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Prior to the COVID-19 pandemic, recent cruise history suggested Royal Caribbean International's Wonder of the Seas, slated to debut in 2022 as the company's newest Oasis-class ship, would eventually be eclipsed as the largest cruise ship in the world.
After all, at 225,000 tons and accommodating 5,500 passengers, Oasis-class ships roughly equal the dimensions of Knut Kloster's Phoenix World City, which in the 1980s represented a then-unimaginable expansion in cruise ship size. It didn't seem a far leap to consider cruise ships might continue to grow ever larger.
Yet as with every other facet of travel, the coronavirus pandemic has significantly altered cruise operations now and likely into the future. Cruise lines are already shedding some ships and delaying new ship orders.
It's possible the race to expand cruise ship scale has taken a back seat to more immediate concerns.
"I think you're looking at an impact that will last, in practical terms, three to five years," said Rod McLeod, retired chief marketing officer at Royal Caribbean International, regarding COVID-19's effect on cruise operations. "That means delayed newbuilds, and I think you're going to see orders for smaller ships," he said.
"Will we continue to see ever-larger mega-ships?" asked McLeod. "I would be surprised. Royal Caribbean has the Quantum class [measuring 169,000 tons and accommodating 4,180 guests], and that is probably a more utilitarian class of ship for wide-ranging global operations."
Cruise lines debuted the first 70,000-ton ships in the late 1980s and began billing ships as the "largest-ever" in the 1990s. At the time, the cruise lines' idea was to create increased space to expand shipboard amenities, facilities and services, enabling cruise vacations to better compete with land-based resorts.
But operators found consumers responded to such designations, with many happy to report to friends and relatives they had sailed aboard the "largest-ever" cruise ship. Years later, the Oasis-class ships are more than twice the size of the 70,000-ton ships some imagined the "largest-ever" cruise vessels.
Yet just as COVID-19 has suddenly forced significant changes in the nature of cruise operations, the pandemic may also provide an avenue for the eventual debut of larger ships.
"If you had asked me this question a year ago I would say we had reached a limit," said Dr. Robert J. Kwortnik, associate professor of services marketing at Cornell University's SC Johnson School of Business. "There were big concerns about over-tourism and really big ships in ports that couldn't support them," he said.
"But I have a different view of it now. For one, some of these ports and destinations have realized just how important cruise is," said Kwortnik. "This is an example of what happens when the industry stops. It's not a theory anymore. Some destinations may now be saying, 'We know now we don't need cruise,'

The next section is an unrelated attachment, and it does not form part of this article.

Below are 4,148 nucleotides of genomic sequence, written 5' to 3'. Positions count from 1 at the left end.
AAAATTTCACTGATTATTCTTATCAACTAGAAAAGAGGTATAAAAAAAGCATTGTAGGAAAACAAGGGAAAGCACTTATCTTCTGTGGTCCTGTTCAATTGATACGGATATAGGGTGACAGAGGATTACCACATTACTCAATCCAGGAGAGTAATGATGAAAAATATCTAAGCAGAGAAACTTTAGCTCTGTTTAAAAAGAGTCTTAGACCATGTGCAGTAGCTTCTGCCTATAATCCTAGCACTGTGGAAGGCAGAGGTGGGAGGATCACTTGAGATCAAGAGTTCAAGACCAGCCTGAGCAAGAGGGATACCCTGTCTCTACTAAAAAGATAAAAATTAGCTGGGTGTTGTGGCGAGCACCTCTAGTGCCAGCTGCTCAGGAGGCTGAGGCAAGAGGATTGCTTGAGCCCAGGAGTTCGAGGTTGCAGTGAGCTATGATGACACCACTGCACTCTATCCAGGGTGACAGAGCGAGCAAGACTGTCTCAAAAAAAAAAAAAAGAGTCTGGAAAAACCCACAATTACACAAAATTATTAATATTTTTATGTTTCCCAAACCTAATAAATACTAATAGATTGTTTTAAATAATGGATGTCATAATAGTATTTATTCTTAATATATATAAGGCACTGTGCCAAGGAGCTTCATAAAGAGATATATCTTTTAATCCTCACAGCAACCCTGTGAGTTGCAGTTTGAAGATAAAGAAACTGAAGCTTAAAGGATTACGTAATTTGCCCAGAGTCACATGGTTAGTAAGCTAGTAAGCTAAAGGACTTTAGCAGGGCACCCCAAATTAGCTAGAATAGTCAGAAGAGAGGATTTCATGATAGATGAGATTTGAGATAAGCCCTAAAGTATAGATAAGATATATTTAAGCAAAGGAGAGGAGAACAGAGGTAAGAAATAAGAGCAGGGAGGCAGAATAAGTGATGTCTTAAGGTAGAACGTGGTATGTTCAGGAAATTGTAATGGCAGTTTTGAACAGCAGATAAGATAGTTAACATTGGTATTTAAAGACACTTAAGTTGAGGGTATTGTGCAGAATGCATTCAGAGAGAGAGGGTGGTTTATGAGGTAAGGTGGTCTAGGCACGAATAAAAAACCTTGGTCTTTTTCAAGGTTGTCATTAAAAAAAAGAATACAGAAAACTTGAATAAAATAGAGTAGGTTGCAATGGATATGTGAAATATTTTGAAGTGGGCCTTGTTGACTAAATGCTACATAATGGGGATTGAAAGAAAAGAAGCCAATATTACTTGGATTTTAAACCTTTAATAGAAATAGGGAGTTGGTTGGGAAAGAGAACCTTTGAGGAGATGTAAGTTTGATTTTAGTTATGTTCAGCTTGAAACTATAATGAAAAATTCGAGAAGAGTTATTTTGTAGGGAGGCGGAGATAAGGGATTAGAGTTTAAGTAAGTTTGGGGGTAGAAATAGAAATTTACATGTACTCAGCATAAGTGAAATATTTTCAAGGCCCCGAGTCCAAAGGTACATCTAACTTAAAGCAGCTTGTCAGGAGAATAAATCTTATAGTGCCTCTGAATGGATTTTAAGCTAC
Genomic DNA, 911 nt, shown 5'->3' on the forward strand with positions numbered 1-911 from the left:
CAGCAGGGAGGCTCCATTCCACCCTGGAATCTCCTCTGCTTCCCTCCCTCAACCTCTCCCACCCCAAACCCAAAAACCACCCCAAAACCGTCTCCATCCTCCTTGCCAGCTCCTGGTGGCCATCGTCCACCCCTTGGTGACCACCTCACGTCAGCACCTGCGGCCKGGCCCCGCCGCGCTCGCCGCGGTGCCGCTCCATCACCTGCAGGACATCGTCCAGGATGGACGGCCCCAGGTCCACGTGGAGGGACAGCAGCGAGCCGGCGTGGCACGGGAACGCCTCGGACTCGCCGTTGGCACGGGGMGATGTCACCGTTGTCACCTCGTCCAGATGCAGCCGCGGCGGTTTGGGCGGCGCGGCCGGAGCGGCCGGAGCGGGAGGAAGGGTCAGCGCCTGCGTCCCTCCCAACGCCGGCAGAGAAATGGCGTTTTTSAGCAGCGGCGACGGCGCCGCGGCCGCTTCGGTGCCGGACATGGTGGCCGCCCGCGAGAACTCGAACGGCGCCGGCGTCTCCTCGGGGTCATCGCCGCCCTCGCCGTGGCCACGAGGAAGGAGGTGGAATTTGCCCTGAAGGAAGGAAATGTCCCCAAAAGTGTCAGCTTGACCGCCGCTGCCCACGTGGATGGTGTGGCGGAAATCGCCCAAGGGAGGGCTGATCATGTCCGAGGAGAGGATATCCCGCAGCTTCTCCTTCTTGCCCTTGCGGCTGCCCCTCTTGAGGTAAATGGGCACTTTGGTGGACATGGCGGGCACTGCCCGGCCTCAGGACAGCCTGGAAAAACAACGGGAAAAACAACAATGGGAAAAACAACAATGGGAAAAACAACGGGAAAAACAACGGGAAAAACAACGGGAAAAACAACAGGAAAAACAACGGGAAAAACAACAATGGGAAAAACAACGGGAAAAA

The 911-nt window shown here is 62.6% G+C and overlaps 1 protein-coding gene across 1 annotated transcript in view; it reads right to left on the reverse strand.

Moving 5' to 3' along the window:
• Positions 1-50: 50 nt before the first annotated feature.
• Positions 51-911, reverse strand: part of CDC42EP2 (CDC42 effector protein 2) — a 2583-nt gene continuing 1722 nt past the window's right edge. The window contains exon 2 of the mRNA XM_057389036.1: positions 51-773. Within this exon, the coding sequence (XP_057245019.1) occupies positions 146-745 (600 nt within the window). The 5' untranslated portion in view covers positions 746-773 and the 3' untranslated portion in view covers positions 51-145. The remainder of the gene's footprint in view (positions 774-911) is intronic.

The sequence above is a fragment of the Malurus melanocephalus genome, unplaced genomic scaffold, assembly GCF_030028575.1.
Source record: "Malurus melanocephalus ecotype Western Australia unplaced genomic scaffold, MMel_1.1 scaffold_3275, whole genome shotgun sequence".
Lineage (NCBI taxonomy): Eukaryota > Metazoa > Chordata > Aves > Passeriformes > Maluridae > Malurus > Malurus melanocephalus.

"But there will be plenty of others that are saying, 'We now realize how important cruise is to our tourism market,' Kwortnik said. "I see where some people in Venice are now upset the tourism economy has declined. So there may be less reluctance with regards to bigger ships."
He added, "The other thing is the larger ships are so much more efficient and have better economies of scale. Royal Caribbean held a recent earnings call where Jason Liberty, the chief financial officer, said some of the newer, larger ships can break even at 30 to 40 percent occupancy," said Kwortnik.
"I thought that was really interesting because now you look at an Oasis-class ship and say 'We could run that at 50 percent occupancy and operate at a profit. Plus, it's so much bigger that [operators] can social distance aboard this ship better than aboard a much smaller ship. These ships at least permit social distancing.
Of course, said Kwortnik, the hope is cruise companies won't be compelled to build increasingly larger mega-ships solely to combat COVID-19 pandemic concerns.
"Let's hope we get to the point we don't have to do this anymore, but if there is an emergency where we now need to separate people, there's just more space," he said. "I don't think the companies were ever thinking 'We can socially distance better with these ships,' but it may turn out to be a silver lining."
And other industry experts continue to say there's no reason to expect cruise lines to restrict the size and scope of future ships. "There's no reason we've reached the limit. Limits are a figment of our imaginations," said Stewart Chiron, a veteran Miami-based cruise retailer whose agency is known as The Cruise Guy. "
"When I got into the cruise industry 31-plus years ago, Sovereign of the Seas was the largest cruise ship in the world at 73,000 tons. It plateaued for almost a decade, with ships exceeding that by only 1,000 tons or so," he said. "Now we have ships at 229,000 tons."
Chiron added, "The size of ships is limited only by imagination, ability to fill them, and the ability of homeports and destinations to receive them."
Brian Major is Managing Editor for Digital Publications & Guides/Caribbean.
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